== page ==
The new RSS feed for my blog is available at:
I’ve finished moving my personal page over to Plone, and have moved my blog over as well (so long, comment spam!). All the permalinks to old entries here on reusability.org will remain live indefinitely; however, I will only be making new blog entries over at http://wiley.ed.usu.edu/. Hope to see you there.
The call for papers for the 16th annual Instructional Technology Institute is now available online at http://itinstitute.usu.edu/. This year’s program is titled “Reusable media, social software, and openness in education.” Keynote speakers include Larry Lessig, Stephen Downes, and Paul Kirscher. If you’re faculty or a government employee, registration is only $135 for the three day conference, which includes meals! Please spread the word and I hope to see you at the conference in September!
I’m linking to a paper (half-paper, really, since I’ll be leading a discussion using it as springboard) including notes I will use to lead a discussion at the “Supporting student autonomy: students’ creation and reuse of learning objects” event at the University of Strathclyde later today. The focus is on social interaction around open content, from self-organizing and game theoretic perspectives. Thoughts welcome and appreciated.
Ok. I feel really awful interrupting everyone’s service with my personal problems. This guilt for blog-down-time, added to Movable Type licensing stupidity, has led me to an unpleasant decision — shutting down the blog service on reusability.org.
I feel really bad… I’ve loved providing this little service to several of my close friends. Anyway, if you have a blog on reusability.org, please look into alternate hosting. I’ll wait to actually “pull the plug” until everyone confirms that they have found another home. I’ll be finding another home for autounfocus as well. If you need help migrating your data, let me know. So long movable type.
The JIME special issue on the Semantic Web in Education is out. Congrats to Terry and Denise on what appears to be one of the more useful contributions to the instructional technology conversation in recent memory!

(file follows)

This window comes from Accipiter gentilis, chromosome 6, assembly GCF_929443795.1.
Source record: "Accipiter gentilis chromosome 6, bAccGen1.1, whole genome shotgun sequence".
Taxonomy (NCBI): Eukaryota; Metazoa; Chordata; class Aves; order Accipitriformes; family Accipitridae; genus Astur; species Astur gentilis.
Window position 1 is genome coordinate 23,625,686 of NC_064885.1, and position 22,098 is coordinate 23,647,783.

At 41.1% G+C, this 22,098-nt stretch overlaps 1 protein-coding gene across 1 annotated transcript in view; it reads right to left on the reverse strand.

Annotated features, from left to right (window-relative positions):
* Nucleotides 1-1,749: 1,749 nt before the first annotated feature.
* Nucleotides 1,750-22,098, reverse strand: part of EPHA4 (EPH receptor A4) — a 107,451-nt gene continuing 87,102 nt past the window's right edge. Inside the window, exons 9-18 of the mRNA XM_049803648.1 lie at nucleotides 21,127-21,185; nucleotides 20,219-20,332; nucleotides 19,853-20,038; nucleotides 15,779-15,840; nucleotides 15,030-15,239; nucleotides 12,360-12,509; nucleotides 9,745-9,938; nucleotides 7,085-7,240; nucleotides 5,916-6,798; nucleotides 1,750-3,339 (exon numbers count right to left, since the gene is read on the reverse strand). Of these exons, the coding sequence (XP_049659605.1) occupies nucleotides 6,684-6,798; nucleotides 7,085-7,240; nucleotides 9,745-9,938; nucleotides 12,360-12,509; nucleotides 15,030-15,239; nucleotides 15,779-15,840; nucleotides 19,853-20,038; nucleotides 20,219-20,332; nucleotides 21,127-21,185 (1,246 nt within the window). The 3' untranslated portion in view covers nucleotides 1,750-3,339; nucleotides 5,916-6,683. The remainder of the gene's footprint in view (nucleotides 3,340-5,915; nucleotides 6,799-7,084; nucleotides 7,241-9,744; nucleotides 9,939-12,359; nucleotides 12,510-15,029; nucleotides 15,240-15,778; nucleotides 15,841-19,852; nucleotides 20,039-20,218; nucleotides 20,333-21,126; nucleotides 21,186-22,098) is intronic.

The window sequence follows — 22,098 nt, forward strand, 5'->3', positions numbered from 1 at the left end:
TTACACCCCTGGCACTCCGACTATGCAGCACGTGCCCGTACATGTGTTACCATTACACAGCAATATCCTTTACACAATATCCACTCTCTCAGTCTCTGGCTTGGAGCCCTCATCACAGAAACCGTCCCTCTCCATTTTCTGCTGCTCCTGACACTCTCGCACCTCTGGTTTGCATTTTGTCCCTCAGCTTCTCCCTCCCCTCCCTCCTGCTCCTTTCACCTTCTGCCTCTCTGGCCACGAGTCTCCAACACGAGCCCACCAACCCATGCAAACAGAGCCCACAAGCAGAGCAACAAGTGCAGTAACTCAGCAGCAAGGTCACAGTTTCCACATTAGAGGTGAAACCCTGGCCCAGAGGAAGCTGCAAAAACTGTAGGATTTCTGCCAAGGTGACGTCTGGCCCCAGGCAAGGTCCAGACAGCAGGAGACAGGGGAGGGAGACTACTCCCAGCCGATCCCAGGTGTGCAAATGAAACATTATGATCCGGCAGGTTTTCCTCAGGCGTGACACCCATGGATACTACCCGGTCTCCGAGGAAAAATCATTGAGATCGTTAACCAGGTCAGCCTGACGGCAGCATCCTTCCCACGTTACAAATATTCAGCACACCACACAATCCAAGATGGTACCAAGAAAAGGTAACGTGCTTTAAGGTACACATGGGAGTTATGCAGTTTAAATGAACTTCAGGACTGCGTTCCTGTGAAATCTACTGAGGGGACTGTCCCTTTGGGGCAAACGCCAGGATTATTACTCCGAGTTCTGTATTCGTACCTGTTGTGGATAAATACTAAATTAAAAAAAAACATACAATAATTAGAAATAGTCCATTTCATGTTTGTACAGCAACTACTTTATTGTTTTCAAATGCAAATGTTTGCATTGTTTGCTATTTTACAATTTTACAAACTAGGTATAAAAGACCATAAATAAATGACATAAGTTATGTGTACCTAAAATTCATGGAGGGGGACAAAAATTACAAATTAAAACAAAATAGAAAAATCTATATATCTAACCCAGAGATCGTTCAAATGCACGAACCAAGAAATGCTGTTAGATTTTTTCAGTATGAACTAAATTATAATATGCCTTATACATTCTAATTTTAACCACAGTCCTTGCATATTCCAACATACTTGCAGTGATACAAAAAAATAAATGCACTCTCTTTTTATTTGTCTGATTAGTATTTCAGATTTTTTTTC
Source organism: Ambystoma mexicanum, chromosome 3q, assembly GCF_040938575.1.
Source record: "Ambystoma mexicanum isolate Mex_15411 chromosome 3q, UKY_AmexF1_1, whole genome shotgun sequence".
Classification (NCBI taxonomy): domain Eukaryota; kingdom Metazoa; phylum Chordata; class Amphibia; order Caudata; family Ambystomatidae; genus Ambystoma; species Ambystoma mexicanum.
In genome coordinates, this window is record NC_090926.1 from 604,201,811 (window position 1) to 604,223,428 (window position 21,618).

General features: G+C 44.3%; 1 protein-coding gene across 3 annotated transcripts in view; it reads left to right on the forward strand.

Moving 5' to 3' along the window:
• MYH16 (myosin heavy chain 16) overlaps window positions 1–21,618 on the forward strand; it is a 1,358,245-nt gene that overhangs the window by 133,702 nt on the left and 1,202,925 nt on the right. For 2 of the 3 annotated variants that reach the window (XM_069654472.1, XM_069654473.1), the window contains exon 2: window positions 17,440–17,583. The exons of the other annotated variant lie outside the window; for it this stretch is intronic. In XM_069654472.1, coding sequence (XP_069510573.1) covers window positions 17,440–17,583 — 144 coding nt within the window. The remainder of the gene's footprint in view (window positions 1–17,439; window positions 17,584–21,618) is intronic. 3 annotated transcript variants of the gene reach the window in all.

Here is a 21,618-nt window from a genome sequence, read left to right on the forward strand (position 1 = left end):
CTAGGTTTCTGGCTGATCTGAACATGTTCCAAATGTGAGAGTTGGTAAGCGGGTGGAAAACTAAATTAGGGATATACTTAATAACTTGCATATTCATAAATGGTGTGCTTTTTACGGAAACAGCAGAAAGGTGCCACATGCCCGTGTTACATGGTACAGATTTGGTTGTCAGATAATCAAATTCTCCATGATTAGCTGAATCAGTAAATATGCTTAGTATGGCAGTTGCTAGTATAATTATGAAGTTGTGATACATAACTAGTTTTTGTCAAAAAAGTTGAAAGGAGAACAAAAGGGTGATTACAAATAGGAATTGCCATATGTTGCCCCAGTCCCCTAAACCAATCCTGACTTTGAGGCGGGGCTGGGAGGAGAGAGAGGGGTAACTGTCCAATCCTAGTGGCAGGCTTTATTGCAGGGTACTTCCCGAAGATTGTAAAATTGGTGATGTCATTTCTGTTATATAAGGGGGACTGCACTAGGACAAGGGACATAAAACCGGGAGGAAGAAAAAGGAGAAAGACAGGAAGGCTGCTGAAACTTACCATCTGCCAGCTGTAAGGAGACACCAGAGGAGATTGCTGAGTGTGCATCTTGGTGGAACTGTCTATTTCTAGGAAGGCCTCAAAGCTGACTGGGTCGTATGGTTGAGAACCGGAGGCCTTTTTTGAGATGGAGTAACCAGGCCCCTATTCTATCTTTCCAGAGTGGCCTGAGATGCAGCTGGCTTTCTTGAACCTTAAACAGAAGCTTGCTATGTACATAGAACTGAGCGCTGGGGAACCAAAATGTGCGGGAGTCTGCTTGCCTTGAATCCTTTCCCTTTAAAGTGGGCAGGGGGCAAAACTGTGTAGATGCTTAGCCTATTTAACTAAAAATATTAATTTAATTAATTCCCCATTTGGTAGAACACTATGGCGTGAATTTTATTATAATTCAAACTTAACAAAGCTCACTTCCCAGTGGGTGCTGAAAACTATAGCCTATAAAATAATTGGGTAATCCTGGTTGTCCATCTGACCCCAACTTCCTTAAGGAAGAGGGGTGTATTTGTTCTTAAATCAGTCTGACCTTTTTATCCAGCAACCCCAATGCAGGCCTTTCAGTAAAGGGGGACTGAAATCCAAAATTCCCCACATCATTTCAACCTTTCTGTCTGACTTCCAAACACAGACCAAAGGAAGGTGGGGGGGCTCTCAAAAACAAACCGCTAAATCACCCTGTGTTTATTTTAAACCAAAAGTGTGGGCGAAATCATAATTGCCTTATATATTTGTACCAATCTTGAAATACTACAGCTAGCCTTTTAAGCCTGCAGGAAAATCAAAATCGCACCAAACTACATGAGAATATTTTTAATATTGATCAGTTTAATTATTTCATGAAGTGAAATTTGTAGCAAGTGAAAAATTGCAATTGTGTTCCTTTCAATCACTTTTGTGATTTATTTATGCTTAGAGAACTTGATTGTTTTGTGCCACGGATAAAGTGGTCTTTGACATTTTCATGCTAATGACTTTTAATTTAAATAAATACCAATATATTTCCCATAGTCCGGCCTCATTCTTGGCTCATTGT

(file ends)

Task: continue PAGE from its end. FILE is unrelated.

So I finally got out to meet David Carter-Tod. Absolutely smashing time. Exceedingly excellent guy. Very excited to hook up with him again sometime soon. Here are some pictures from the VCCS outing to Maymont to substantiate my claim that we actually met:
Me and DCT
Bridge in Maymont’s Japanese Garden
Well, for all of their existence the reusability.org blogs have been powered by Movable Type. But not for much longer, I guess. This morning 6A announced their new licensing plans. The free version of MT is now severely crippled: “No more than one author and three weblogs.” This certainly puts reusability.org over the limit, with 12 authors hosting 15 blogs here.
The OSLO Engineering Team today released a new version of the OLS software. The update includes a number of new features based on user feedback and requests:
A few years ago I gave a conference presentation about adding collaboration functionality to SCORM. Not many people seemed particularly interested in human-to-human interaction in SCORM (or IMS, etc.), and so I presented a model where such functionality might be “hacked in” via a common roll-up area where arbitrary data (“comments”, “questions”, “answers”, “documents”, etc.) could be stored on a per SCO basis (almost exactly the way our OLS software works with MIT/OCW or Connexions content). Several of “the right people” heard that talk, and I’ve had high hopes since that someone with more time would ammend SCORM to allow social interaction.